“STOP!” Carter leapt at them, fear and anger propelling him. One after another, he shoved the men into the adjacent containers. They each hit heavily and slide unconscious to the ground. Soon, he was standing alone.
With the fourth container open and the woman freed, Carter leapt towards the last bin. He landed in the snow and slipped. Struggling to right himself, he noticed a group of guards approaching. They were holding something in their hands. His Heads Up display identified the object as grenades.
They threw. He leapt, too slow. The explosion propelled him into the top container, crashing into it and tipping it off the bottom container. He could hear the cries of pain from the trapped women inside.
“I AM SO SORRY!” I cried into the upturned container. He scrambled up and watched the guards spread out. Taking them out took time, and more explosions. But they fell.
Jumping back up to the tipped container, He ripped off the door and shouted to the women that they were safe. He was exhausted emotionally. Then he heard a woman shout, “Freeze! Police!” He spun, still holding the door over his head as he saw a police officer holding a shotgun toward him. He also heard the click of a camera.
“Uhh,” He looks around. The area is clear of armed guards. It is very quiet now but for the blowing of the wind.
He gently puts down the door, leaning it against the bottom container. Pointing to the open bin, he says, “These woman need medical help.”
“Help is on the way,” she confidently declares, her momentary shock dissolved. her aim is steady. “Now get down here.”
He hops down.
Kiala Mc Connell can clearly see her reflection in the stranger’s helmet. The snow isn’t sticking to it to it at all. He is smiling nervously.
Another camera click.
“There are dozens of armed men, all unconscious. Did you do that? How?” Staring at herself is making her feel self-conscious.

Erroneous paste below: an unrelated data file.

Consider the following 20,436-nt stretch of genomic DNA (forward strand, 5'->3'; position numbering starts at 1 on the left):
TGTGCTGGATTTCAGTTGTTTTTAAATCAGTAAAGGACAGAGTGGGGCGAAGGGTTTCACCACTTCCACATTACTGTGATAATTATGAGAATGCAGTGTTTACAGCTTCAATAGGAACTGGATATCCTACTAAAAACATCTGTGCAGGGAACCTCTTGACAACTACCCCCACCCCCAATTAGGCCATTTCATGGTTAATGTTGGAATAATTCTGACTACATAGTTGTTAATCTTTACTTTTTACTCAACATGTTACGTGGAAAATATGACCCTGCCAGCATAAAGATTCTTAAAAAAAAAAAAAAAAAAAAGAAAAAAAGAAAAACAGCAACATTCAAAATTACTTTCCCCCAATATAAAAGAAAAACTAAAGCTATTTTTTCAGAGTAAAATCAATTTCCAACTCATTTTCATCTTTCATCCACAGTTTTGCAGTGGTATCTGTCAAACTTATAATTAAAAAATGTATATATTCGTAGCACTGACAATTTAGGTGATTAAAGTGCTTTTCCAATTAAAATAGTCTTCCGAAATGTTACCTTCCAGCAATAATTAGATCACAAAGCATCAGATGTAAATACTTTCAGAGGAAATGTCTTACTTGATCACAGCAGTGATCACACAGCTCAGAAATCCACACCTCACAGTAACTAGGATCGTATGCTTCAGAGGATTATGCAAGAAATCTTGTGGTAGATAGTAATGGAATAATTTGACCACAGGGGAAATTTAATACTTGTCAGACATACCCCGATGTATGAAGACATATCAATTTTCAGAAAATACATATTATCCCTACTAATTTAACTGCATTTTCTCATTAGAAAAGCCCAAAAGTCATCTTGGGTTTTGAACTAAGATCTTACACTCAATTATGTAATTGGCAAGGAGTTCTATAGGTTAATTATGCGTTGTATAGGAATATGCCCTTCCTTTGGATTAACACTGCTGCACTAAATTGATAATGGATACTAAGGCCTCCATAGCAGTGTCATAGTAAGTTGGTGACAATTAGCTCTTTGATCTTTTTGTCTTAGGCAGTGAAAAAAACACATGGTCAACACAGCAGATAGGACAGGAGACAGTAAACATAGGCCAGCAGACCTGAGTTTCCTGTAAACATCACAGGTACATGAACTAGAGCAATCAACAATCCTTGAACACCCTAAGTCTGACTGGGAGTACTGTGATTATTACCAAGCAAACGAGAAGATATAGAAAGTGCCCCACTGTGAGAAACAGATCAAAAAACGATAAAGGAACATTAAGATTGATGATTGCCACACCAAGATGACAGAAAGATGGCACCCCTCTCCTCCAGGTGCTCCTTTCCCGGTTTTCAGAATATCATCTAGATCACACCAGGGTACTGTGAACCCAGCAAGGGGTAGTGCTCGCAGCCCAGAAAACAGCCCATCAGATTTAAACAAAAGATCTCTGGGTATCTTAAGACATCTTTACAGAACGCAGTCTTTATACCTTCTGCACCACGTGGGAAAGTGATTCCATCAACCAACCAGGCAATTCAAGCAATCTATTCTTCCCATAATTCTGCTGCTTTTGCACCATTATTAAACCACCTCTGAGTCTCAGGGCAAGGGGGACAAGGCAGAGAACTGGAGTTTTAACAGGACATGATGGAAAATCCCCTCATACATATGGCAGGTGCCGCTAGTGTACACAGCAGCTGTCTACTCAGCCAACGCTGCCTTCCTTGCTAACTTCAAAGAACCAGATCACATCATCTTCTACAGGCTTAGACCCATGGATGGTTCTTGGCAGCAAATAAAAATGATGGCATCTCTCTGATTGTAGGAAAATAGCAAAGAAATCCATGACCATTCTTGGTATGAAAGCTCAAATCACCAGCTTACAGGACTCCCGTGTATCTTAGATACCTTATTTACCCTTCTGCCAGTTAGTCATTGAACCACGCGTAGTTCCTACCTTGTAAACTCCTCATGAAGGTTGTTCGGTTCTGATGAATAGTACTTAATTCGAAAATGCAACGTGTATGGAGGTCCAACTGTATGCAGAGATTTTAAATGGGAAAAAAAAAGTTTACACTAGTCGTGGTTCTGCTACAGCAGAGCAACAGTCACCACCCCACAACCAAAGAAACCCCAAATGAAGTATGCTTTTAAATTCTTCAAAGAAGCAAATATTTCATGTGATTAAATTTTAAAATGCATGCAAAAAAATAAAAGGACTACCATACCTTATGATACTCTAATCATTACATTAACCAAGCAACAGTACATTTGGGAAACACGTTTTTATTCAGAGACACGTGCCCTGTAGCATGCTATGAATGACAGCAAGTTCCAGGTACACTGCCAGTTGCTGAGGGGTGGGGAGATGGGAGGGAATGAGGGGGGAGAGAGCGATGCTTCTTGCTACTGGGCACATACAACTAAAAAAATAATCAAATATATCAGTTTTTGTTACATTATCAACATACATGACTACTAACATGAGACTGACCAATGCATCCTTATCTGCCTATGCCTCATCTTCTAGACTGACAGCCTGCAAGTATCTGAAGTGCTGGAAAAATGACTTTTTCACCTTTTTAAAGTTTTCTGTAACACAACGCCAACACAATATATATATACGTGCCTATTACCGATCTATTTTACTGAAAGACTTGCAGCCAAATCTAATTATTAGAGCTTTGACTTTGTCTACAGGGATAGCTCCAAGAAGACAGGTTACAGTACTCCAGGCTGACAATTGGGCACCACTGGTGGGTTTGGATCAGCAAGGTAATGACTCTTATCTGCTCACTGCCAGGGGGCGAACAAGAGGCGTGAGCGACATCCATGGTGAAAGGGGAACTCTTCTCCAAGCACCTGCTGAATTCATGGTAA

Carter looks around. He ventures, “Luck?” He can hear the sirens approaching, many of them.
“Look, I heard these women crying for help. I couldn’t stand by and do nothing.
Guide walks out from behind the officer. “Carter, you need to make a choice. Stay and reveal your abilities to the world, or leave. Choose quickly.”
“Where can I run?” He looks around. There is just the bay and the street, and the street was quickly filling with police and other response teams.
“Who are you talking to?”, Kiala demands. Radio in the helmet perhaps? “Stop That!”
Guide responds, “Well, I suppose that you could activate your Trainee Flight System and leave. I’ll plot a course for you to safety.”
“Oh-kahe,” Carter replies through gritted teeth.
He lifts off the ground.
“What the FUCK?!?” Kiala steps back in awe.
Patrya snaps dozens of shots of this scene. The costumed man lifting off and flying out into the bay.
“I got it!” Patyra fist pumps victoriously as she runs up to her friend. “All of it!”
“I…” Kiala steps back, “I don’t believe it.”
“You don’t have to believe it, baby! It happened! We’ll be famous!” Patyra does a little dance in the falling snow.
Officer Mc Connell merely stares into the sky, certain that her world has just gotten stranger.
Within twenty-four hours, the world took notice.
The talking heads on television circulated Patyra Smith’s photograph, making her the most sought after photographer in the world. The internet was aflame with commentors arguing for and against the validity of her photo. Her work was conclusively proven as often as it was disproven. Her work number was ringing non-stop with reporters clamouring for an interview.
Patyra hired a publicist, a local woman named Khaleesi Jones to handle her social media. Khaleesi was a firebrand, worthy of her namesake, and made short work of those looking to defame Patrya, while cultivating worthwhile contacts in the media with usable soundbites and press clips. With her guidance, Patrya smoothly ascended the ladder of fame.
Officer Kiala Mc Connell was placed on administrative leave following her part on the incident. She was forbade from even mentioning that she was there. She was interviewed multiple times by various departments. given surprisingly thorough medical examinations on numerous occasions and refered to half a dozen psychological experts. Her face was also plastered on the internet and various media sources. The Vancouver Police department did their best to conceal her identity, but the world found out eventually.